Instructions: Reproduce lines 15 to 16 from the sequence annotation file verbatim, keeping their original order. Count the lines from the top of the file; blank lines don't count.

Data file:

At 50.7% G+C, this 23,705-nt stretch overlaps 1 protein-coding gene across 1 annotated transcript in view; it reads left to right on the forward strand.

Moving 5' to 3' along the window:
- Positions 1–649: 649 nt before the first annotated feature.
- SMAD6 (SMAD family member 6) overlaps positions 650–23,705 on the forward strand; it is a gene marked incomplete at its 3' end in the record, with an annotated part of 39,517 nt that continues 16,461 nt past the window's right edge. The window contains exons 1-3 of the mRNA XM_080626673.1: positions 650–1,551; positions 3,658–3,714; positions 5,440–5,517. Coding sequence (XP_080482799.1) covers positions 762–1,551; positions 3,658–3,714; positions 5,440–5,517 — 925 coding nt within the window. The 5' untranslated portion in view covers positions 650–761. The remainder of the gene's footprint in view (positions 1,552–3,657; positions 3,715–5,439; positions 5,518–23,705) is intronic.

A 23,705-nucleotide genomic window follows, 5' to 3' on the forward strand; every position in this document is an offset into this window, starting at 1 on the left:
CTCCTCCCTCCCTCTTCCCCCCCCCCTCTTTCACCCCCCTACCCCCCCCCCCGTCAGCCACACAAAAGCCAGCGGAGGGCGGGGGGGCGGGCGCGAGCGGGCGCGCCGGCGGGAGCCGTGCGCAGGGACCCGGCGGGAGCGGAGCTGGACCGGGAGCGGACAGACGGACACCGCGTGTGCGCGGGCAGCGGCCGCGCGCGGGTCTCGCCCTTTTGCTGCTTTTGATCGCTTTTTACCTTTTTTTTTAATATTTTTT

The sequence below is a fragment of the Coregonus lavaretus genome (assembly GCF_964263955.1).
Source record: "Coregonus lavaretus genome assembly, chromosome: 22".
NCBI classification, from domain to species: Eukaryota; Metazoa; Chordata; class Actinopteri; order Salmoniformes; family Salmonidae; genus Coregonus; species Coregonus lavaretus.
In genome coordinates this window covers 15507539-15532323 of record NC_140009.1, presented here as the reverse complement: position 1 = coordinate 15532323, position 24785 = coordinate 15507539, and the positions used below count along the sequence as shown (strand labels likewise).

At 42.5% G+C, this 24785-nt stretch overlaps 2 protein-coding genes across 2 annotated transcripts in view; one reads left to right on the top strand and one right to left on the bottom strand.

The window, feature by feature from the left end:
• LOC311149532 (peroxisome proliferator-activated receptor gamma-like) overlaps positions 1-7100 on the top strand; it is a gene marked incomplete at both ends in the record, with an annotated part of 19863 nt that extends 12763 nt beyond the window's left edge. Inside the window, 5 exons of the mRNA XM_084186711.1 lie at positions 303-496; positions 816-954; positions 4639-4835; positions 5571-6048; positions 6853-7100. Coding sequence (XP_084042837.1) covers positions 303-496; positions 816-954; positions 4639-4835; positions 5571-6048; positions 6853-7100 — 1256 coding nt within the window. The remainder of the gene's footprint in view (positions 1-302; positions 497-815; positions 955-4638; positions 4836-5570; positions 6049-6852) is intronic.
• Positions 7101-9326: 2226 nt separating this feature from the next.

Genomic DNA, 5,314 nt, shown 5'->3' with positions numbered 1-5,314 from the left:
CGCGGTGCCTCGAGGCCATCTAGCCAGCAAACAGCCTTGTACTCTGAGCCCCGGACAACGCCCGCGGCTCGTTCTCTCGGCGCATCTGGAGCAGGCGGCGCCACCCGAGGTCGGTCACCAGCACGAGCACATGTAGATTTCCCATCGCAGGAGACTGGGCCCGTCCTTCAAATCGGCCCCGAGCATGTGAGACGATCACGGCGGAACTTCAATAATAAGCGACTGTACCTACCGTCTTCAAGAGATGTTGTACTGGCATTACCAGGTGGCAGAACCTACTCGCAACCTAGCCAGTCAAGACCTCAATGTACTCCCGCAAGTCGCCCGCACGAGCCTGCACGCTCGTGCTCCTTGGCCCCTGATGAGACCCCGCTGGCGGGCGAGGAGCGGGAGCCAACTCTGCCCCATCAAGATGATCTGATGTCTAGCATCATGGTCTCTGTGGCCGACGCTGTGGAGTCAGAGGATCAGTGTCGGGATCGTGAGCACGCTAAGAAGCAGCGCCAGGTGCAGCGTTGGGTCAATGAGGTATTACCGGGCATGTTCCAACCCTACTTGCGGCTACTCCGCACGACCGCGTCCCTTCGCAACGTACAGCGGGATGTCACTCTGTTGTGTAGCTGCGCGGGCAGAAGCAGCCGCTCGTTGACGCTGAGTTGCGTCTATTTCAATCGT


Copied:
Genomic DNA, 5,314 nt, shown 5'->3' with positions numbered 1-5,314 from the left:
CGCGGTGCCTCGAGGCCATCTAGCCAGCAAACAGCCTTGTACTCTGAGCCCCGGACAACGCCCGCGGCTCGTTCTCTCGGCGCATCTGGAGCAGGCGGCGCCACCCGAGGTCGGTCACCAGCACGAGCACATGTAGATTTCCCATCGCAGGAGACTGGGCCCGTCCTTCAAATCGGCCCCGAGCATGTGAGACGATCACGGCGGAACTTCAATAATAAGCGACTGTACCTACCGTCTTCAAGAGATGTTGTACTGGCATTACCAGGTGGCAGAACCTACTCGCAACCTAGCCAGTCAAGACCTCAATGTACTCCCGCAAGTCGCCCGCACGAGCCTGCACGCTCGTGCTCCTTGGCCCCTGATGAGACCCCGCTGGCGGGCGAGGAGCGGGAGCCAACTCTGCCCCATCAAGATGATCTGATGTCTAGCATCATGGTCTCTGTGGCCGACGCTGTGGAGTCAGAGGATCAGTGTCGGGATCGTGAGCACGCTAAGAAGCAGCGCCAGGTGCAGCGTTGGGTCAATGAGGTATTACCGGGCATGTTCCAACCCTACTTGCGGCTACTCCGCACGACCGCGTCCCTTCGCAACGTACAGCGGGATGTCACTCTGTTGTGTAGCTGCGCGGGCAGAAGCAGCCGCTCGTTGACGCTGAGTTGCGTCTATTTCAATCGT